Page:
Nanocomposite based of PVA and Gr have been synthesized and analyzed by many researchers to improve material’s properties. The strong interaction between PVA and Gr and because of this it led to use in different application.19 As an example of PVA with Gr as filler, Rade S et al. 2015, prepared PVA/Gr by simple dissolution technique. The introduction of Gr to PVA improves mechanical and thermal properties comparing with neat PVA. In this study, PVA/Gr nanocomposite was nontoxic for peripheral bloods nanomolecular cells (PBMC) and exhibited a strong antibacterial activity against E. coli (gram negative bacteria) and S. aureus (gram positive bacteria) that made it as an excellent candidate biomedical application (6) presented in Figure 2. Other study by Yuang-Cheng C et al.,20 also showed the different addition of Gr from 1%-10% improved the antibacterial activity against E. coli by 92%-97.1% and 92.3%-99.7% against S. aureus.20 In order to improve the biological application, PVA/Gr/AgNPs nanocomposites hydrogel synthesized by Abudabbus M et al.,21 silver nanoparticles (AgNPs) in this study used as agent for dressing antimicrobial material. The results showed the lowest cytotoxicity to PBMC culture and good inhibition for bacteria.21 Moreover, different types of nanofiller also cooperated with PVA. Recent study by Adel U et al.,22 PVA/graphene oxide/starch/silver in form (PVA/GO/starch/Ag) nanocomposites prepared by simple solvent method. The dimeter of zoon inhibition increased for the prepared nanocomposite against E. coli 17mm and S. aureus 20.5mm as illustrated in Figure 3, while pure PVA did not show any antibacterial response.22

Figure 2 Viable cell number of (a) E. coli and (b) S. aureus after contact with PVA and PVA/Gr hydrogels for 0, 1, 3, and 24 h in PB as compared to the control w/o samples.
Figure 3 Statistical representation of antimicrobial activity of polymer nanocomposites films against E. coli and S. aureus.


One of the magnificent accomplishment in nanoscience and nanotechnology is polymer nanocomposites. The development of polymer nanocomposites has massive impact on biological research recently. This review considers brief summary the recent studies of PVA/Graphene nanocomposites. The study also demonstrates the improvement effect on some types of bacteria.



Conflict of interest

The author declares no conflict of interest.


  1. Zhang J. Polymer nanocomposites: synthetic and natural fillers a review. Maderas: Ciencia y Tecnología. 2005;7(3):159–178.
  2. Kurahatti R, Surendranathan A, Kori S, et al. Defence applications of polymer nanocomposites. Defence Science Journal. 2010;60(5):551–563.
  3. Mandal A, Chakrabarty D. Studies on the mechanical, thermal, morphological and barrier properties of nanocomposites based on poly (vinyl alcohol) and nanocellulose from sugarcane bagasse. Journal of Industrial and Engineering Chemistry. 2014;20(2):462–473.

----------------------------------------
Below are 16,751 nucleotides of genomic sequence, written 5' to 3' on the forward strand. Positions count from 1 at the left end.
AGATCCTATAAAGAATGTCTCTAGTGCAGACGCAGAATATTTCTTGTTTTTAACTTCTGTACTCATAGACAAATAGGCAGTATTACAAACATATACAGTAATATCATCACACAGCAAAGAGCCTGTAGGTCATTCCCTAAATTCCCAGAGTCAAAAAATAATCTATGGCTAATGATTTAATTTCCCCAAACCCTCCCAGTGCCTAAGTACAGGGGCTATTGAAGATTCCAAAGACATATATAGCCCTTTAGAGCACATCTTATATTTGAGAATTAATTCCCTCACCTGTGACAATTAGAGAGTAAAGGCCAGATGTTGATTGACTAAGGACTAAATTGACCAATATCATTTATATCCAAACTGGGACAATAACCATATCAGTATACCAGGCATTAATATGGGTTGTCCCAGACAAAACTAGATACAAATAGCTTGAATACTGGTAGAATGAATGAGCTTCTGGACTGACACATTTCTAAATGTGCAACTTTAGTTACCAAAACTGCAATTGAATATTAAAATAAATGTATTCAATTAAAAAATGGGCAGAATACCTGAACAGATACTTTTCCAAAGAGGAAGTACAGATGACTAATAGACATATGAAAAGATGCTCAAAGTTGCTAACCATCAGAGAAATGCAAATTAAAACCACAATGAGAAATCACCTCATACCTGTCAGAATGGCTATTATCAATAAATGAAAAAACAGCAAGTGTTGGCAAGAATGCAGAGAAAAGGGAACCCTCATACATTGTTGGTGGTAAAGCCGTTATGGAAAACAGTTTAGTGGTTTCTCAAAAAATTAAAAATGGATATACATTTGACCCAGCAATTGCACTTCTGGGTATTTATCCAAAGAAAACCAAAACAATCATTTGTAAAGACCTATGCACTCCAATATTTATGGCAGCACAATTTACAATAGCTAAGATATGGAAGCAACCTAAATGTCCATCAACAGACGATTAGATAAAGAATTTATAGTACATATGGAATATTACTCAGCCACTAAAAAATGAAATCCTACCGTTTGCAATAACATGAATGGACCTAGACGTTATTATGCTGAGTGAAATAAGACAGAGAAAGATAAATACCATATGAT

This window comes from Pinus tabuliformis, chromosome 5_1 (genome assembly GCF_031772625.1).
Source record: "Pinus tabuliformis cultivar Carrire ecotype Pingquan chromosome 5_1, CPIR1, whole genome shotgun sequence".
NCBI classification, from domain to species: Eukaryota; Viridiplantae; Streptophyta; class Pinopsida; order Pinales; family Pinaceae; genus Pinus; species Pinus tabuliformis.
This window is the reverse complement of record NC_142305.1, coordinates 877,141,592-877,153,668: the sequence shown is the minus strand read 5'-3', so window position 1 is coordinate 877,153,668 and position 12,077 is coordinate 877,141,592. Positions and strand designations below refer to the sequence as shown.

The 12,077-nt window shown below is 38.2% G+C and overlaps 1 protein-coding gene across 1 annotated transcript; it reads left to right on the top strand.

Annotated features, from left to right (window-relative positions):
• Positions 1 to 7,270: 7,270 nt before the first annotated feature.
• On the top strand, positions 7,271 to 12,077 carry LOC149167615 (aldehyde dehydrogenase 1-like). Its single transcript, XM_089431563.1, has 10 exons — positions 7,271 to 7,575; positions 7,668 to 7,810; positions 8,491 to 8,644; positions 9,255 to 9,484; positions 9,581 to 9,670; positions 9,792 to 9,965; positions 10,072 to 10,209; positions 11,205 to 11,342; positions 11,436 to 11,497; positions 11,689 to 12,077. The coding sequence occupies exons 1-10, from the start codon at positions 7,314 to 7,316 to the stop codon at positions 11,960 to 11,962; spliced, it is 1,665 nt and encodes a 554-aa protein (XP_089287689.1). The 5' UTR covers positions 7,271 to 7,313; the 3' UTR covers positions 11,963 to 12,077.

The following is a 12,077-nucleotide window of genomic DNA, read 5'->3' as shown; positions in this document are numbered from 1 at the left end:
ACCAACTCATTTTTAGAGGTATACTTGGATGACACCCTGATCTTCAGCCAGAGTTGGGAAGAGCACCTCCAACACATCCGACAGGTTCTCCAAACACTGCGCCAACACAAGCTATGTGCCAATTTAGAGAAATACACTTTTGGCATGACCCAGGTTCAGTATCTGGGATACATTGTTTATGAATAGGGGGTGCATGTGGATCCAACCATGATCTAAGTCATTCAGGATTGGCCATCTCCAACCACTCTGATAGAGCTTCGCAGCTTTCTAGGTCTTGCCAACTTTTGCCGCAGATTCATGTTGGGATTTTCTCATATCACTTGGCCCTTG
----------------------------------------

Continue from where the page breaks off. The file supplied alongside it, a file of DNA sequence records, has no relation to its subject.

4. Denault J, Labrecque B. Technology group on polymer nanocomposites–PNC-Tech. Canada: Industrial materials institute national research council Canada; 2004. 75 p.
  5. Georgieva N, Bryaskova R, Tzoneva R. New Polyvinyl alcohol-based hybrid materials for biomedical application. Materials Letters. 2012;88:19–22.
  6. Surudžić R, Janković A, Mitrić M, et al. The effect of graphene loading on mechanical, thermal and biological properties of poly (vinyl alcohol)/graphene nanocomposites. Journal of Industrial and Engineering Chemistry. 2016;34:250–257.
  7. Baughman RH, Zakhidov AA, De Heer WA. Carbon nanotubes-the route toward applications. Science. 2002;297(5582):787–792.
  8. Balandin AA, Ghosh S, Bao W, et al. Superior thermal conductivity of single-layer graphene. Nano letters. 2008;8(3):902–907.
  9. Lee C, Wei X, Kysar JW, et al. Measurement of the elastic properties and intrinsic strength of monolayer graphene. Science. 2008;321(5887):385–388.
  10. Cai YM, Qin ZY, Long C. Effect of electrolytes on electrochemical properties of graphene sheet covered with polypyrrole thin layer. Progress in Natural Science: Materials International. 2011;21(6):460–466.
  11. Wang L, Wu Y, Chen F, et al. Photocatalytic enhancement of Mg-doped ZnO nanocrystals hybridized with reduced graphene oxide sheets. Progress in Natural Science: Materials International. 2014;24(1):6–12.
  12. Potts JR, Dreyer DR, Bielawski CW. Ruoff, R. S. Graphene-based polymer nanocomposites. Polymer. 2011;52(1):5–25.
  13. Pumera M, Ambrosi A, Bonanni A, et al. Graphene for electrochemical sensing and biosensing, TrAC Trends in Analytical Chemistry. 2010; 9(9):954–965.
  14. Choi W, Lee LW. Graphene: synthesis and applications. USA: CRC Press; 2011. 394 p.
  15. Kuilla T, Bhadra S, Yao D, et al. Recent advances in graphene based polymer composites. Progress in Polymer Science. 2010;35(11):1350–1375.
  16. Inagaki M, Kang F. Graphene derivatives: graphane, fluorographene, graphene oxide, graphyne and graphdiyne. Journal of Materials Chemistry A. 2014;2:13193–13206.
  17. Chee W, Lim H, Huang N, Harrison I. Nanocomposites of graphene/polymers: a review. RSC Advances. 2015;5:68014–68051.
  18. Viculis LM, Mack JJ, Mayer OM, et al. Intercalation and exfoliation routes to graphite nanoplatelets. Journal of Materials Chemistry. 2005;15:974–978.
  19. Zhang C, Liu T. A review on hybridization modification of graphene and its polymer nanocomposites. Chinese science bulletin. 2012;57(23):3010–3021.
  20. Cao YC, Wei W, Liu J, et al. The preparation of graphene reinforced poly (vinyl alcohol) antibacterial nanocomposite thin film. International Journal of Polymer Science. 2015. 7 p.
  21. Abudabbus M, Jevremović I, Janković A, et al. Biological activity of electrochemically synthesized silver doped polyvinyl alcohol/graphene composite hydrogel discs for biomedical applications. Composites Part B: Engineering. 2016;104:26–34.
  22. Usman A, Hussain Z, Riaz A, et al. Enhanced mechanical, thermal and antimicrobial properties of poly (vinyl alcohol)/graphene oxide/starch/silver nanocomposites films. Carbohydr polym. 2016;153:592–599.
Creative Commons Attribution License

©2017 Hajeeassa, et al. This is an open access article distributed under the terms of the, which permits unrestricted use, distribution, and build upon your work non-commercially.